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9 August 2018 Cougar Dispersal and Natal Homing in a Desert Environment
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Abstract

We present a review of cougar dispersal literature and the first evidence of natural (i.e., unmanipulated) homing behavior by a dispersing male cougar (Puma concolor) that sustained severe injuries crossing the northern Mojave Desert. Based on Global Positioning System and ground tracking data, the male traveled a total distance of 981.1 km at 5.03 km/d, including 170.31 km from the Desert National Wildlife Refuge to the northwestern Grand Canyon, where he sustained severe injuries. The interkill interval increased from 7.1 ± 2.7 d while he was in his natal range to 17.5 ± 4.9 d during dispersal. While homing, the male appeared to consume only reptiles until he died, 33.7 km from his capture site. In desert environments where prey availability is low, homing behavior may be an important strategy for dispersing cougars, providing a mechanism for persistence when the best quality habitats they encounter are already occupied by adult residents. Therefore, managing for habitat connectivity can ensure successful homing as well as dispersal on a greater scale than has been previously suggested. Elucidating the mechanisms that trigger homing during dispersal may provide critical insight into animal movements often overlooked as mundane behavior.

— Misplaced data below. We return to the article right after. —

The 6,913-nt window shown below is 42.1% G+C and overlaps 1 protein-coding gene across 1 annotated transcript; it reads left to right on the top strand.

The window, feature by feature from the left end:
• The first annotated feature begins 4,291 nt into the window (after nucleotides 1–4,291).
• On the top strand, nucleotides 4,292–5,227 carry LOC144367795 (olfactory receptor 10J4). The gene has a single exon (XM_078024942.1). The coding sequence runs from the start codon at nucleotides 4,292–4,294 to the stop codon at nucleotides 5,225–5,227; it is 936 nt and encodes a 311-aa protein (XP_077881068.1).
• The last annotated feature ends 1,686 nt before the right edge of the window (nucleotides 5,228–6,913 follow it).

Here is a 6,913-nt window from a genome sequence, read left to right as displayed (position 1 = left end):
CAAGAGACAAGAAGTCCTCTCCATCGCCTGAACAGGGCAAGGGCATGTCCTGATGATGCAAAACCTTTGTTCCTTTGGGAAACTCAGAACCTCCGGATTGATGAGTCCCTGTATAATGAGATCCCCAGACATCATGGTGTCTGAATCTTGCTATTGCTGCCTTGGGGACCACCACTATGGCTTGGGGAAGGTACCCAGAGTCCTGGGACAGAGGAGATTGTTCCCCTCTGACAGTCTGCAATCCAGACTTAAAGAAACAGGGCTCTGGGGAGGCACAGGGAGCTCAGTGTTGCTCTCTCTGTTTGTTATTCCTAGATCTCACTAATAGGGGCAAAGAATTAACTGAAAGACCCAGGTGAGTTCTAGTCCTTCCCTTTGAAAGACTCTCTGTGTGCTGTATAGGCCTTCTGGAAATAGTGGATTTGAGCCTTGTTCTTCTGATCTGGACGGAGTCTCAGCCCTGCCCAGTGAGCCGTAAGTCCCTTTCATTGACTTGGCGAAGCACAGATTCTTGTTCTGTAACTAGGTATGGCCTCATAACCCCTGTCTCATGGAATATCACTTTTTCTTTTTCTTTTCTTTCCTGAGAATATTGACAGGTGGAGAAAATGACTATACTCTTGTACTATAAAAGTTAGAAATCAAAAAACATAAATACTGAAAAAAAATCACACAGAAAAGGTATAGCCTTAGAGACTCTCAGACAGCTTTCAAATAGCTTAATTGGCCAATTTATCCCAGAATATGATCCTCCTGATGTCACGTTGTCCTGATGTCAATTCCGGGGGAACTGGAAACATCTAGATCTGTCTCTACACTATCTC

© 2018
David M. Choate, Kathleen M. Longshore, and Daniel B. Thompson "Cougar Dispersal and Natal Homing in a Desert Environment," Western North American Naturalist 78(2), 221-235, (9 August 2018). https://doi.org/10.3398/064.078.0215
Received: 23 December 2015; Accepted: 26 February 2018; Published: 9 August 2018
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